“The fair treatment and meaningful involvement of all people regardless of race, colour, national origin, or income, with respect to the development, implementation and enforcement of environmental laws, regulations and policies.”

So what does Environmental Justice mean for our parks and green spaces?

Through the Cambridgeshire and Peterborough Future Parks project we have sought to advocate for the multiple benefits of parks and green spaces for health and wellbeing, nature restoration and community resilience. These benefits should be available for everyone to enjoy, however, as is the case across the country, we are acutely aware that access to the benefits of parks and green spaces is unequally distributed. Our engagement with local communities revealed the perceived importance of inclusive accessible spaces that cater to the needs of the community.

So Environmental Justice for parks and green spaces is about understanding unequal access to parks and green spaces and addressing the barriers of access. In some cases this might be about creating new spaces, but in other cases it is about the quality and long-term stewardship of accessible green spaces.

Birmingham is a leading example of how the principle of Environmental Justice can be used as a tool to highlight the inequalities in accessing green space, which they then used to inform their City of Nature Plan.

“As we engaged with communities across Birmingham, we became very aware that sections of our community currently face barriers in accessing green spaces or making full use of facilities on offer…. We call the ambition to achieve equitable access to green spaces Environmental Justice.”

Green Infrastructure

Natural England defines green infrastructure as:

“a network of multifunctional green and blue spaces… which are capable of delivering a wide range of environmental, economic, health and wellbeing benefits for nature, climate, and local communities”

When we think about green infrastructure, we are thinking about parks and open spaces, woodlands, street trees, allotments, private gardens, green roofs and walls, and sustainable drainage systems. The collection of these features into an integrated space creates multi-functional places that provide numerous benefits to society. Such as, better mental health and wellbeing, increased physical activity, reduction in urban heat, reduction in the impact and risk of flooding, carbon capture and storage, and increased investment.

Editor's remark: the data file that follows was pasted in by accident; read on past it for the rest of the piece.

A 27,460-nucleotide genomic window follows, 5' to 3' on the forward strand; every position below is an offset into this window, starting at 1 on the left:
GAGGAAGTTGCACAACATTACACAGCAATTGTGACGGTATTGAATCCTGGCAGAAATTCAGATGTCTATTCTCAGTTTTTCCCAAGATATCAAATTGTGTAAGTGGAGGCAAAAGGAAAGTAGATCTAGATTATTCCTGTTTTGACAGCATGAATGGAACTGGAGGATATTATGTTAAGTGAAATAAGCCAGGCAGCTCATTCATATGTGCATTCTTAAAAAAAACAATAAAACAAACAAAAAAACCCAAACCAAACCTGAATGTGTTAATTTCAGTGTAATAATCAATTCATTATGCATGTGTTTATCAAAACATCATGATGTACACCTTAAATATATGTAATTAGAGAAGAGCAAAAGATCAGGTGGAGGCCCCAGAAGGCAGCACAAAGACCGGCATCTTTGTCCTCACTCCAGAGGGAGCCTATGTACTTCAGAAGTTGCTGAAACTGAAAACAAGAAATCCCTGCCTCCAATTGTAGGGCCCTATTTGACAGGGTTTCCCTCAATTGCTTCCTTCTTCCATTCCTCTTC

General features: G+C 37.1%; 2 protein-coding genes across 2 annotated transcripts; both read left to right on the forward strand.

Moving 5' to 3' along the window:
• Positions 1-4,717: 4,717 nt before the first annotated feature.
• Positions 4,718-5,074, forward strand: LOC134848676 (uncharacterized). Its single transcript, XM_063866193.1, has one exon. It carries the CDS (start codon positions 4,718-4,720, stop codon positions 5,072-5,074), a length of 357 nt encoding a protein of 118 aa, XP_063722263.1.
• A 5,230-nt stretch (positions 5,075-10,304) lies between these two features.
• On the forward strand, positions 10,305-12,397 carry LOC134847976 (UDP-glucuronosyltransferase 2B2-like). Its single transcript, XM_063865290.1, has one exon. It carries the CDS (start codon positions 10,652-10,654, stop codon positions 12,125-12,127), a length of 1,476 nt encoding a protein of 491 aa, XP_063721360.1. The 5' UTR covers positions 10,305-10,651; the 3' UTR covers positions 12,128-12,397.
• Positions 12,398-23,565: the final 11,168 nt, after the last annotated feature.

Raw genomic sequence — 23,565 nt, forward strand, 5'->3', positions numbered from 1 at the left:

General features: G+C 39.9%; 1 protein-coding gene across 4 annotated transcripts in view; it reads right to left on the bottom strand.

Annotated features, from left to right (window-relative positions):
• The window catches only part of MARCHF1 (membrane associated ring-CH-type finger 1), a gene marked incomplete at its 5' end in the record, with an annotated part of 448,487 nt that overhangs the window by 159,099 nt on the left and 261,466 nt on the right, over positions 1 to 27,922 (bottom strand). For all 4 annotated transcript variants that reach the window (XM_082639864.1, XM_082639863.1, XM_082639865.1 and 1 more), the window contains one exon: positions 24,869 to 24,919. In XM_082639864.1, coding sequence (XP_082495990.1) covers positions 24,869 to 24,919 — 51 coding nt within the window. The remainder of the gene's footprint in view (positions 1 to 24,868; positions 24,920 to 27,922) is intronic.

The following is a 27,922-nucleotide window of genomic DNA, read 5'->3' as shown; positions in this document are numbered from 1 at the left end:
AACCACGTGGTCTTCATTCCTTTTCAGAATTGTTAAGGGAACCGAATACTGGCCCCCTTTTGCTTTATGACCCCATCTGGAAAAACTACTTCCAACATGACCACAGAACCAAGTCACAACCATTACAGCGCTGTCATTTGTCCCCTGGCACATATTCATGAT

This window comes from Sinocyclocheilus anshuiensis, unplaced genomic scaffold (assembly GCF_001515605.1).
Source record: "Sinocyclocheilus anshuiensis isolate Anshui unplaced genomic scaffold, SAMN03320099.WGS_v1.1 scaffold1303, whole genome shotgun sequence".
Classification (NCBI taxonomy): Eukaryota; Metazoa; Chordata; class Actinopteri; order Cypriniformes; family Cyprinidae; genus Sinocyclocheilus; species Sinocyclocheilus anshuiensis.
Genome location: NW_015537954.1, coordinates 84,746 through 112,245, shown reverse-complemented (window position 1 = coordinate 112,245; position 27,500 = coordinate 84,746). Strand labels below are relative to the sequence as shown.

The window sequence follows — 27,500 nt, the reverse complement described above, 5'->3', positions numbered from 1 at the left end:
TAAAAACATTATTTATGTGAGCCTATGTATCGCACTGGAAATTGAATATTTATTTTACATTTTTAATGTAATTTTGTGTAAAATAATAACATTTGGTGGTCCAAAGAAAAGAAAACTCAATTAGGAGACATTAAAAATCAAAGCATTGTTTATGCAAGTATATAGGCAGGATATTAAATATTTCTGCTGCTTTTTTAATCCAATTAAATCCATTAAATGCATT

To read more about Green Infrastructure, check out the Natural England Green Infrastructure website.

Green Social Prescribing

Social prescribing connects people with a range of community-based activities and support. It helps people to improve their health and wellbeing, based on “what matters to me” conversations and a personalised case and support plan developed between the social prescribing link worker and the person they are working with.

– Source, NHS England

For some people, this support will include linking people to nature-based interventions and activities‘ including walking for health schemes and community gardens. In June the Centre for Sustainable Healthcare held a ‘Green Prescribing for Sustainable Healthcare event‘ showcasing case studies of green social prescribing projects such as the ‘Wild at Heart’ community green prescribing project, and ‘The Green Walking Initiative’.

As part of HMT’s Shared Outcomes Fund, Seven green social prescribing ‘test and learn projects have been successfully funded to test the ways in which connecting people with nature can improve mental health.

At Cambridgeshire and Peterborough Future Parks we are working collaboratively with project partners to pilot a number of green social prescribing projects, which help connect people to nature to improve their mental and physical health, as part of our wider work to understand how we can maximise the benefits of parks and open spaces in Cambridgeshire and Peterborough for health and wellbeing.

For more information, check out the NHS England’s webpage on green social prescribing, our blog post on the health benefits of parks and open spaces, or the Centre for Sustainable Healthcare’s website.

Greenspace Stewardship

Greenspace Stewardship is defined by the TCPA as ‘The actions taken by individuals, local community groups, local stakeholders and management organisations, with shared motivation sand values, to protect, care for or responsibly use local parks and greenspaces in pursuit of a range of shared environmental and social outcomes in an economically viable manner.’

Local Nature Recovery Strategies